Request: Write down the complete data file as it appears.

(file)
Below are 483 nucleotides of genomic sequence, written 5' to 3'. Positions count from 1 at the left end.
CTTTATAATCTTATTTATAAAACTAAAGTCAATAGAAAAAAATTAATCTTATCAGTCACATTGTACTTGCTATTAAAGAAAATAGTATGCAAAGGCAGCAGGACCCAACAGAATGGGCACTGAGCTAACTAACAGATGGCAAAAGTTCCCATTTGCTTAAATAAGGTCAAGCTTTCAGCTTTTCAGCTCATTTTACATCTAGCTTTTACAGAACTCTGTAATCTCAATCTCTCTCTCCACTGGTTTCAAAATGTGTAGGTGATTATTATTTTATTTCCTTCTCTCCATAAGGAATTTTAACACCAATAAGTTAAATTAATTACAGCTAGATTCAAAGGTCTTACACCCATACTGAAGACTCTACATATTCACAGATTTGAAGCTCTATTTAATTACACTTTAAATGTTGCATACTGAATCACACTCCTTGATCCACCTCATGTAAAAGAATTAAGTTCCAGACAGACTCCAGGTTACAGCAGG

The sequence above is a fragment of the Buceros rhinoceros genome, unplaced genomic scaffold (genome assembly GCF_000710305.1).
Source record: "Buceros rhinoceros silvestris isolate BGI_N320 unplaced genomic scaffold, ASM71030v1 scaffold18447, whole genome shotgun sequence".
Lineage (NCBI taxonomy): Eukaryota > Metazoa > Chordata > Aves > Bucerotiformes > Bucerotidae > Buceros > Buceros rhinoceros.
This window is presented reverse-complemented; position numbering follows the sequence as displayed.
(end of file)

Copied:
Below are 483 nucleotides of genomic sequence, written 5' to 3'. Positions count from 1 at the left end.
CTTTATAATCTTATTTATAAAACTAAAGTCAATAGAAAAAAATTAATCTTATCAGTCACATTGTACTTGCTATTAAAGAAAATAGTATGCAAAGGCAGCAGGACCCAACAGAATGGGCACTGAGCTAACTAACAGATGGCAAAAGTTCCCATTTGCTTAAATAAGGTCAAGCTTTCAGCTTTTCAGCTCATTTTACATCTAGCTTTTACAGAACTCTGTAATCTCAATCTCTCTCTCCACTGGTTTCAAAATGTGTAGGTGATTATTATTTTATTTCCTTCTCTCCATAAGGAATTTTAACACCAATAAGTTAAATTAATTACAGCTAGATTCAAAGGTCTTACACCCATACTGAAGACTCTACATATTCACAGATTTGAAGCTCTATTTAATTACACTTTAAATGTTGCATACTGAATCACACTCCTTGATCCACCTCATGTAAAAGAATTAAGTTCCAGACAGACTCCAGGTTACAGCAGG

The sequence above is a fragment of the Buceros rhinoceros genome, unplaced genomic scaffold (genome assembly GCF_000710305.1).
Source record: "Buceros rhinoceros silvestris isolate BGI_N320 unplaced genomic scaffold, ASM71030v1 scaffold18447, whole genome shotgun sequence".
Lineage (NCBI taxonomy): Eukaryota > Metazoa > Chordata > Aves > Bucerotiformes > Bucerotidae > Buceros > Buceros rhinoceros.
This window is presented reverse-complemented; position numbering follows the sequence as displayed.